Courtesy of Fiona Moorhead
Though the Olympics recently stole all of its thunder, London has a lot more to offer.
The Folger Theater is currently hosting the Shakespeare’s Globe Theater of London production of “Hamlet.” The company from the Globe is touring the United States, and its first stop is D.C.
“Hamlet” is the story of a young man tortured by the deceit of his uncle Claudius after the prince’s father’s death. Hamlet attempts to seek revenge on his uncle. But as the plot thickens he is driven to a breaking point and the world begins to shatter around him.
The production began with a lively introduction to the company as the cast sang a folksy traveling song and welcomed the audience to a recreated Globe Theater experience. They explained they would leave the house lights on to mimic the natural light used at the Globe. It was quite a different sensation to be sitting in a bright room. The norm is a well-lit stage in the audience left in the dark, free to doze off and roll eyes at less desirable parts of the production. However, there was none of that with “Hamlet.”
The cast was energetic and thoroughly entertaining. It was obvious the ensemble had been working together for a while. After all, they just finished their UK tour.
Michael Benz led the cast as Hamlet. He was a fireball of energy and emotion, carrying the cast through all of the deceit of William Shakespeare’s “Hamlet.” Benz is no stranger to D.C. He received his bachelor’s degree from Georgetown University in psychology and theology and then studied abroad at the Royal Academy of Dramatic Art.
The rest of the cast members were double-, if not triple-cast in roles, constantly running on and off stage to change characters. Benz portrayed only Hamlet, leaving about 26 characters to seven actors. This was done so flawlessly through simple changes of costume and accent.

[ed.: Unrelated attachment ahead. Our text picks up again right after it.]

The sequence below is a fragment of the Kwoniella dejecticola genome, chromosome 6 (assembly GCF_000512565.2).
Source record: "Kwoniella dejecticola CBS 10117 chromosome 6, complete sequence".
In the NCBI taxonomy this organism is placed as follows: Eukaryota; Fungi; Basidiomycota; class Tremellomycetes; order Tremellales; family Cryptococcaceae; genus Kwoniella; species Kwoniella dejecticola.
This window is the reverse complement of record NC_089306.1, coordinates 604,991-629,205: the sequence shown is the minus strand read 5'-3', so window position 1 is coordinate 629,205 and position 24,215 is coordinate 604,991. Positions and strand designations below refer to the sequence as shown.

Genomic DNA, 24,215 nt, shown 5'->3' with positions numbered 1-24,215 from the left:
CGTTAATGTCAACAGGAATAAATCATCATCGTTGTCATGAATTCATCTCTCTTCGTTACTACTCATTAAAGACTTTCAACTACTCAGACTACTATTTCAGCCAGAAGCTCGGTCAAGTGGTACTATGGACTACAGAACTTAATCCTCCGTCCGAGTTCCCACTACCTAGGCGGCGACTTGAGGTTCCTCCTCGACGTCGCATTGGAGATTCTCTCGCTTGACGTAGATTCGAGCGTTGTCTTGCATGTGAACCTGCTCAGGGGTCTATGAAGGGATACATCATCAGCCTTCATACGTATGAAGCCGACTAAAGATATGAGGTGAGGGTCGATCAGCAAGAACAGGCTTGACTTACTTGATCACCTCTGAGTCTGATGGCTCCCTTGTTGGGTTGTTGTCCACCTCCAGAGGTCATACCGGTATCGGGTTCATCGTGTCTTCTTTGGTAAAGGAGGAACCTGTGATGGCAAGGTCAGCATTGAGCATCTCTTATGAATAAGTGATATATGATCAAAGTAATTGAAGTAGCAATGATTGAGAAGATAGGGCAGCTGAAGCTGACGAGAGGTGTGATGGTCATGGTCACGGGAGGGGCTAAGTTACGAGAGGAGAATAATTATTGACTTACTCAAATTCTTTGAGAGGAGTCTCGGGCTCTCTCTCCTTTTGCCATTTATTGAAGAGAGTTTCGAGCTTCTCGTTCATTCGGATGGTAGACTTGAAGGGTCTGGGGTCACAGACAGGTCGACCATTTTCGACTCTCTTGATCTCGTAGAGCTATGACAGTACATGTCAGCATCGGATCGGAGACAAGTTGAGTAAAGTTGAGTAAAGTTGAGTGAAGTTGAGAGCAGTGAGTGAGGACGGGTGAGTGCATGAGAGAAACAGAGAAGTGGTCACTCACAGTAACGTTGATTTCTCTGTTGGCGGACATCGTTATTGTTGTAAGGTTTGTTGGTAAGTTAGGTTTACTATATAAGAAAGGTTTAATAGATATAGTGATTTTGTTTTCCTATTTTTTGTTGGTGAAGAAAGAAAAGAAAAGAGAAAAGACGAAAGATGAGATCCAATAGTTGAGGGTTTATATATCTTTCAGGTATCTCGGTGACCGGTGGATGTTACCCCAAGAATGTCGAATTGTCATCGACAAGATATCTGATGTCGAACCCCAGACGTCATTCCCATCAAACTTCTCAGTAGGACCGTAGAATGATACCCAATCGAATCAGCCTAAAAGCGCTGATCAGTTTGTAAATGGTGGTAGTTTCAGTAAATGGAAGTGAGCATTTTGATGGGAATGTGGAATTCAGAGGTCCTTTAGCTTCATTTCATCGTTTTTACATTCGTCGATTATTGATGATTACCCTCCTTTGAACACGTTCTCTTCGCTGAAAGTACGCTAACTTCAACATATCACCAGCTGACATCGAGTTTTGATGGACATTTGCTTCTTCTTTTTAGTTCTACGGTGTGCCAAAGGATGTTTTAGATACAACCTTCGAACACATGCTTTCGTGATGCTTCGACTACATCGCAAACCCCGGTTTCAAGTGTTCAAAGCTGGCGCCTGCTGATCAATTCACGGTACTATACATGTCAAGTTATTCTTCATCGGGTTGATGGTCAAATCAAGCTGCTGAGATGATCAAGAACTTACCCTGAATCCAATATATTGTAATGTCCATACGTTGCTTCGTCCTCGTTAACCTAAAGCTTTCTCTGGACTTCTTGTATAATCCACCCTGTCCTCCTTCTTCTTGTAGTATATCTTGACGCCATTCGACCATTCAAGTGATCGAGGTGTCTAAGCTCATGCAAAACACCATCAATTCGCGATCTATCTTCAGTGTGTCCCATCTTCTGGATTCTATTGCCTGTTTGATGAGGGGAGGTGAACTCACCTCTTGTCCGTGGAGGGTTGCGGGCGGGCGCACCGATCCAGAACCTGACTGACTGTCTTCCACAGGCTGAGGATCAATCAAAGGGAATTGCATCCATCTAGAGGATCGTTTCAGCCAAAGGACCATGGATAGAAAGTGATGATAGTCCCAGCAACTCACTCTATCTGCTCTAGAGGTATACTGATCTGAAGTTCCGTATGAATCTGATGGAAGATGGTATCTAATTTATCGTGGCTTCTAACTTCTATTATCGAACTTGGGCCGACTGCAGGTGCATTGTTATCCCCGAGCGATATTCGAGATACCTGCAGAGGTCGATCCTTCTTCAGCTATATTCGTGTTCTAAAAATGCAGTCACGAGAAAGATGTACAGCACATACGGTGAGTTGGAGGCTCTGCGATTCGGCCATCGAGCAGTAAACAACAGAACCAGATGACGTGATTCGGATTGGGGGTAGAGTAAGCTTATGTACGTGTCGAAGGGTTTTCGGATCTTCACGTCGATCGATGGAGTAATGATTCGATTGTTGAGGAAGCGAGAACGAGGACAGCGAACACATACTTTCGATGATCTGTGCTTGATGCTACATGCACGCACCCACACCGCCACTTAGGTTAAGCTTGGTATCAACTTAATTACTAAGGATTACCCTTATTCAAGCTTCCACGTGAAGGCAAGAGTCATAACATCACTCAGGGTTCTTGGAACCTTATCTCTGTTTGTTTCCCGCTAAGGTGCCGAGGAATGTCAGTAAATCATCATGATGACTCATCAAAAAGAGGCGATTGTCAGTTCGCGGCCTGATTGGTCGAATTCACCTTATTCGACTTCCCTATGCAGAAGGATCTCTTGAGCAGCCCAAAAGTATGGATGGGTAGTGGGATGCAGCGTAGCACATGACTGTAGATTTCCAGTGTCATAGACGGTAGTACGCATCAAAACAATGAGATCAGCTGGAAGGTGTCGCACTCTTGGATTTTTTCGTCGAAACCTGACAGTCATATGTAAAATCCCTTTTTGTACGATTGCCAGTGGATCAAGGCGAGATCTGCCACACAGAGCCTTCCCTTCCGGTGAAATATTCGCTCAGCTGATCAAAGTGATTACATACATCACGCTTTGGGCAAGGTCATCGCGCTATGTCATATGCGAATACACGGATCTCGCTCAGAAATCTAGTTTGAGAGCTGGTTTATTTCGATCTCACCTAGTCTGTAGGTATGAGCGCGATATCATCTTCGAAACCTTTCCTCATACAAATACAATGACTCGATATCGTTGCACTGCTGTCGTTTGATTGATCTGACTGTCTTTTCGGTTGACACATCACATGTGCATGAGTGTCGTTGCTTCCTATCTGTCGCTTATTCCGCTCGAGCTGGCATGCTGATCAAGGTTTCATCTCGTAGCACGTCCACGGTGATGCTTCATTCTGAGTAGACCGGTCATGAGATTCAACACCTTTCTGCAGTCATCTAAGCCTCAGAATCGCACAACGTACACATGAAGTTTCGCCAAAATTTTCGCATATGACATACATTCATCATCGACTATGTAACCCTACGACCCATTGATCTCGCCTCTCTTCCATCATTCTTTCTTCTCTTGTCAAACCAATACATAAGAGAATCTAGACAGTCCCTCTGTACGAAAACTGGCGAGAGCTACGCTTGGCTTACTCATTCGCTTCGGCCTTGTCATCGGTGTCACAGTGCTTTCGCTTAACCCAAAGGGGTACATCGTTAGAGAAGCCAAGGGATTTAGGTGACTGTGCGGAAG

The audience was well aware that the actors were constantly switching characters, which added a bit of lightness to the production. For example, the actors who played Claudius and Gertrude, (Dickon Tyrrell and Miranda Foster) also played traveling players who Hamlet hires to present a play to call out the king and queen for their unjust and incestuous union. It was rather funny to see those characters being played by the same actors.
The constant switching of characters and some noticeable, but not plot-altering, scene cuts allowed this production to feel like it was moving rather quickly. However, the story was still clearly communicated. The pace brought an added lightness to the production, which can be easily bogged down in a more traditional production, or simply in the dense context of Shakespeare’s text.
Another interesting element of the production was all of the sounds. Company members played transitional music when not in character. Some were off to the side on the stage, and some performed from back stage. Tt was not as expected as a recorded sound, making the performance seem more natural.
The production was extremely entertaining and far from a traditional Shakespeare show. This Globe production is playing at the Folger Theater until Sept. 22.